The smell of tobacco lingered in the air. I stared at the wall in the hallway that was covered in pictures. There was my Tia Estrelli at 18, there was my Mom and Dad on their wedding day, another black and white picture of both of my grandparents together, and my sister and I sitting next to each other on a hill. I could hear the voices behind the door and my stomach was full of butterflies.
The day before, my mom and Tia Estrelli had surprised me with a ticket to Spain. I couldn’t believe it! The thing was, only my Abuela (grandmother) and Tia Katwyn knew I would be arriving with my Tia Estrelli from the states. My Abuelo (grandfather), cousins and other aunts and uncles had no idea I was coming.
Earlier that day, I surprised my Tia Merce, who happened to drop the bowl of spaghetti she had in her hand for lunch (which was thankfully caught by her fiance, now husband).
This though, was the person that I had been waiting to surprise. I couldn’t wait.
My Abuela slid the door open and told me that they were ready. I walked into the living room, where I saw him on his couch, surrounded by my cousins Anais and Cristina. They were kissing him on his cheeks and telling him about their day (excluding me). His eyes happened to linger on me as I walked out but then he looked away. Seconds later, he was looking back at me, his mouth open and dropping the control for the television he held in his hand. I started giggling and walked up to him. He managed to get up out of his chair (he lost a leg earlier in his life). He hugged me and wouldn’t let me go.
“Mi niña,” he kept whispering in my ear, over and over. I looked up at him and there were tears rolling down his cheeks. I never saw him cry except that time and when I left that summer.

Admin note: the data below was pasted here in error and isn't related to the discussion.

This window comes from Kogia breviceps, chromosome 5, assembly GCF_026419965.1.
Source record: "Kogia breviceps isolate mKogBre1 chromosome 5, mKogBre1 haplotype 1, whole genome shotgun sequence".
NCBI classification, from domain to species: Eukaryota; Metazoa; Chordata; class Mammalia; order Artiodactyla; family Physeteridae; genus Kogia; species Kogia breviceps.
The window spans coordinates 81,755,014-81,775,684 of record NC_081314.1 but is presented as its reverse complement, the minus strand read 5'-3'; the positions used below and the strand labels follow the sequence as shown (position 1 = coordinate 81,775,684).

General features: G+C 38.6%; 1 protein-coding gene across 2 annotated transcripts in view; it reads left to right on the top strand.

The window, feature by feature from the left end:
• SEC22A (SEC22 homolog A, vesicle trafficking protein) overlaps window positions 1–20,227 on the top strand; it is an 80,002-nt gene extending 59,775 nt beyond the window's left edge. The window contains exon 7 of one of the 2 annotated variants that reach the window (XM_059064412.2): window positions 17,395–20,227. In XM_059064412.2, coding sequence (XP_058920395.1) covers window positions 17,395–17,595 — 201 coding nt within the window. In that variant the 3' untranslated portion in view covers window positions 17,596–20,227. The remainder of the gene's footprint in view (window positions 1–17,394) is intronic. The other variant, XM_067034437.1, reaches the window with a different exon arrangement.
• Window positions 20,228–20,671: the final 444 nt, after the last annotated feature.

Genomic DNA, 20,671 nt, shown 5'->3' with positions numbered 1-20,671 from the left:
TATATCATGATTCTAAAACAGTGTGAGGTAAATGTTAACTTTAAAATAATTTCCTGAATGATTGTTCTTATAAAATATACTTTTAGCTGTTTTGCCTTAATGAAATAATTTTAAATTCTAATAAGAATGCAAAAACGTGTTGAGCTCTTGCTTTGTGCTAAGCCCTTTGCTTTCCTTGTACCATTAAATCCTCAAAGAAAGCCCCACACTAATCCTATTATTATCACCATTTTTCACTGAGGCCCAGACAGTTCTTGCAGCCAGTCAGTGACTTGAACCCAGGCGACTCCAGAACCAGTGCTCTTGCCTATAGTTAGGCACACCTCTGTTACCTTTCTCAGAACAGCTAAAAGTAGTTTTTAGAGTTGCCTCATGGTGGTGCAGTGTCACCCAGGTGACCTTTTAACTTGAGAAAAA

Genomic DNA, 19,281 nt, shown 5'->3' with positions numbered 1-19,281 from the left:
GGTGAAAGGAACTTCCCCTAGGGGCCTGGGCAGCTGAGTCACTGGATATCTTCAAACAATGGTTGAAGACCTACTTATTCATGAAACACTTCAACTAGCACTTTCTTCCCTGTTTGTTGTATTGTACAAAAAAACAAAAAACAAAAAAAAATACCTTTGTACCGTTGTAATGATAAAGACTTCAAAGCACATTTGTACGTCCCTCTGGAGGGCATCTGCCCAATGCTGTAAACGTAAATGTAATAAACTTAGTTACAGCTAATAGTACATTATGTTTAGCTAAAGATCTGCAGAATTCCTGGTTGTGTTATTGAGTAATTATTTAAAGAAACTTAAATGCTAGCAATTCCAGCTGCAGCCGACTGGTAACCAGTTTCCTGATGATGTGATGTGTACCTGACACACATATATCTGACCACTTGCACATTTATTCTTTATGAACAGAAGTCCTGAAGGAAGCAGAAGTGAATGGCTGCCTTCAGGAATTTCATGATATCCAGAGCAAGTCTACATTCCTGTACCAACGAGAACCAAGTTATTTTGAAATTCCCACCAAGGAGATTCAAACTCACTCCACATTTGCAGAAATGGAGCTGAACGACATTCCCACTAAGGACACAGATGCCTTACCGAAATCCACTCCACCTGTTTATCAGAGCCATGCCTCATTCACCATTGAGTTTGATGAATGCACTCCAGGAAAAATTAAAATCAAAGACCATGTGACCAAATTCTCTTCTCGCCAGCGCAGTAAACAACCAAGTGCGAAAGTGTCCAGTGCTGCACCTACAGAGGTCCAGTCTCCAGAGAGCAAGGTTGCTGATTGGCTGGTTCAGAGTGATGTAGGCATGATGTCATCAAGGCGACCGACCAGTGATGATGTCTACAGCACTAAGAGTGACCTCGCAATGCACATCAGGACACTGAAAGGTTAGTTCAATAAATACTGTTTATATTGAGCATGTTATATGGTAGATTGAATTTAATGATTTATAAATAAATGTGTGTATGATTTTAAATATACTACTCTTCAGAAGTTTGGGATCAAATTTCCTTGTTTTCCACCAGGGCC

“Abuelo, why does the ocean have a salty taste?” I said as we sat around the dinner table after a sun-filled day splashing in the pool at his sister’s daughter’s house.
We had spent hours correcting my dive (I used to be a competitive swimmer, and my sudden grasp on swimming when I got back to the states I thank him for). People had walked by and called us both fishes, asking us if we would ever get out of the pool.
“You ask those hard questions, mi niña,” he said, giving me a kiss on the cheek, his beard prickling my cheek, “but I would say it’s due to the rocks and minerals and all the sand that is in the ocean.”
“You know everything Abuelo,” I replied.
“No, I do not,” he replied.
He could have told me that as many times as he wanted, in my eyes, he knew everything.
Tears trickled down my cheek as we said our final goodbye. I did not want to let go. The boat rocked back and forth, and my head was spinning. How had we gotten here?
I looked at my mother, her face stitched up and having to sit down often because her own weight was too much for her broken back.